Regional ccTLD dynamics continue to be clearly defined. Latin America and the Caribbean recorded the highest growth rate (+18%) and thus continued to “catch up” with Africa (+15%). North America posted growth of 6% and Europe of 3%. Finally, Asia-Pacific, constrained by the .CN and .TW domains, lost stocks by 14%. In two years (2020 – 2021), Asia-Pacific has lost 8 points of market share in the ccTLD segment to the benefit of Europe (+4.5%), Latin America and the Caribbean ( +2.5), North America (+0.5) and Africa (+0.5).

ccTLD Performance by ICANN Region (2020-2021)
Source: Afnic, The global domain name market in 2021

ccTLDs continue to thrive best in Europe: out of 31 ccTLDs with over one million names, 18 are in Europe, 7 in Asia-Pacific, 3 in Latin America and the Caribbean, 2 in North America and 1 in Africa.

New TLDs: Considerable market variations caused by a small number of TLDs

The nTLDs taken as a whole lost 9% of their stock against a drop of 1% in 2020 and a growth of 19% in 2019. Their market share fell to 8% and remains marginal compared to .COM domains (47 %, up 3pp) and ccTLDs (36%, down 1pp). The Other Legacy segment stands at 9% (-1 pp).

Among nTLD segments, generic nTLDs fell by 12% in inventory and 8% in creation operations (end of the .ICU purge and other “Penny” nTLDs) and community TLDs by 21% (-24% creation operations). Geographic TLDs are up 12% in stock and 41% in creation operations, .BRANDs by 7% (-23% in creation operations) and “open” .BRANDs by 5% (+67% creation operations). The regular process of removing .BRAND TLDs and/or converting them to generic domains continued: 4 in 2019, 6 in 2020, 2 in 2021.

Penny nTLDs represent 25 TLDs and 16 million domain names (compared to 21 TLDs and 15 million names in 2020), i.e. 2% of nTLDs and 55% of the overall stock of nTLDs. However, the composition of this very specific category is far from constant, with only three domains considered “Penny TLDs” since 2019 (.ONLINE, .PRESS and .STORE).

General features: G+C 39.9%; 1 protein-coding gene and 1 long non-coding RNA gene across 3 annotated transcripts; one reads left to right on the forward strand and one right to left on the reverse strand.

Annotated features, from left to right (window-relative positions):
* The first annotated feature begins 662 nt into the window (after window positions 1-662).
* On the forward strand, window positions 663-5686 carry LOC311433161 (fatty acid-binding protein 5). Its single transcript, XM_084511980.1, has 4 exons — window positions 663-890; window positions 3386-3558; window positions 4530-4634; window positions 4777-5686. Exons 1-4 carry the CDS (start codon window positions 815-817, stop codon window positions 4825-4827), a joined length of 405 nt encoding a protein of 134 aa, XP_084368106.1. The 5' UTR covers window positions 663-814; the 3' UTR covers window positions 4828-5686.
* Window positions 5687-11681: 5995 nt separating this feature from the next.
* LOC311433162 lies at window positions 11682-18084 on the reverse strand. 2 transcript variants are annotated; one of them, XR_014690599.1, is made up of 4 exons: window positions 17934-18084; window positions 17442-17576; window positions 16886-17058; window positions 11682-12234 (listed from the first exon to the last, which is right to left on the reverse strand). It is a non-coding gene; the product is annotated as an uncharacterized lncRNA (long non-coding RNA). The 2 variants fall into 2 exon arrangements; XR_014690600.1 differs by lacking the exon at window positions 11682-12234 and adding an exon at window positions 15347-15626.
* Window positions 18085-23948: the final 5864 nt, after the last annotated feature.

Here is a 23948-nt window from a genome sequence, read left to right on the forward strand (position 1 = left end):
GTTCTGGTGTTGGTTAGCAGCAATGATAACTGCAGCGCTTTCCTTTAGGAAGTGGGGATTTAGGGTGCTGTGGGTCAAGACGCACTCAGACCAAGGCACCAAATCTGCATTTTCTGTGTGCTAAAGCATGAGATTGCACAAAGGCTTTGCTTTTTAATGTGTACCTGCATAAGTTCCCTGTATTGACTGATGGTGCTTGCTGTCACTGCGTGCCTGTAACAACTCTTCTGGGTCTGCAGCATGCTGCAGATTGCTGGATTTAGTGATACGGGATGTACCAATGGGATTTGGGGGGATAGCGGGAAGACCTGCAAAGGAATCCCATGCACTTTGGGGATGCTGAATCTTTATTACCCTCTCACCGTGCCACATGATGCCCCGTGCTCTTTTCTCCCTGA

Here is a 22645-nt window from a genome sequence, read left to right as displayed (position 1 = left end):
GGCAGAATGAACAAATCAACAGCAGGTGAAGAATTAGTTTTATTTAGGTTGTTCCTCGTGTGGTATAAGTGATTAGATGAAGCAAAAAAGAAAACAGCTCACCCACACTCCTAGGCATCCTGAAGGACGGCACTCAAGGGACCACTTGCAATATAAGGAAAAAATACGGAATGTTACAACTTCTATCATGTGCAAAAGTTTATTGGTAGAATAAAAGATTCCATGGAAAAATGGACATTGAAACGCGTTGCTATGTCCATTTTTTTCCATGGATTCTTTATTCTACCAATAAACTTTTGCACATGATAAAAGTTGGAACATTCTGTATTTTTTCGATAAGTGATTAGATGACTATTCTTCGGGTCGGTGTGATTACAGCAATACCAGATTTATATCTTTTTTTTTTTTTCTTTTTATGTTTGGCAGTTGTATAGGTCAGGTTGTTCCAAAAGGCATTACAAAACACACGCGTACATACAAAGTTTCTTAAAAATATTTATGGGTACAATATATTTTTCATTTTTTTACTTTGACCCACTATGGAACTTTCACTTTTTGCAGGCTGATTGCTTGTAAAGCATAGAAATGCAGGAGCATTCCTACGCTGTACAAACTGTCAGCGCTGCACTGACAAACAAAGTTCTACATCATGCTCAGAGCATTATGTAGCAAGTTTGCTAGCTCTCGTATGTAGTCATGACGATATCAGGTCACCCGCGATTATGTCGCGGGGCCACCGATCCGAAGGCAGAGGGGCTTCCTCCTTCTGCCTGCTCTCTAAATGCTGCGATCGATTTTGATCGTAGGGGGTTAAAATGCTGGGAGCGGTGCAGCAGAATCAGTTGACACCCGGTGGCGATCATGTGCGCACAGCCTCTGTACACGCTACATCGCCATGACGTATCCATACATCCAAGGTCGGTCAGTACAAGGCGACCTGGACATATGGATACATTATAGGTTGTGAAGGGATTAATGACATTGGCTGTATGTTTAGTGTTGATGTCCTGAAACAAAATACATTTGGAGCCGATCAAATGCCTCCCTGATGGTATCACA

Concentration of market players

The market for back-end registry operators acting on their own account or on behalf of third parties is dominated by a few players, the three largest of which are Ethos Capital (Afilias+Donuts), CentralNic and GoDaddy with 35%, 17% and 8 % of nTLDs managed respectively for volumes of names representing 19%, 44% and 9% of all names registered in nTLDs.

The concentration process continued in 2021, both horizontally and vertically. The major players are also seeking to position themselves in the markets linked to domain names, while players who have developed outside this market are succeeding in establishing themselves (Google and Wix, for example, are among the top 10 global registrars).

For these combined reasons, and as already commented on in previous years, the registry-registrar system will undoubtedly have to evolve in the future by increasingly favoring the emergence of specialized or local resellers who will market nTLDs on the niche concerned.

For more information, read our full study: The global domain name market in 2021 (84 pages)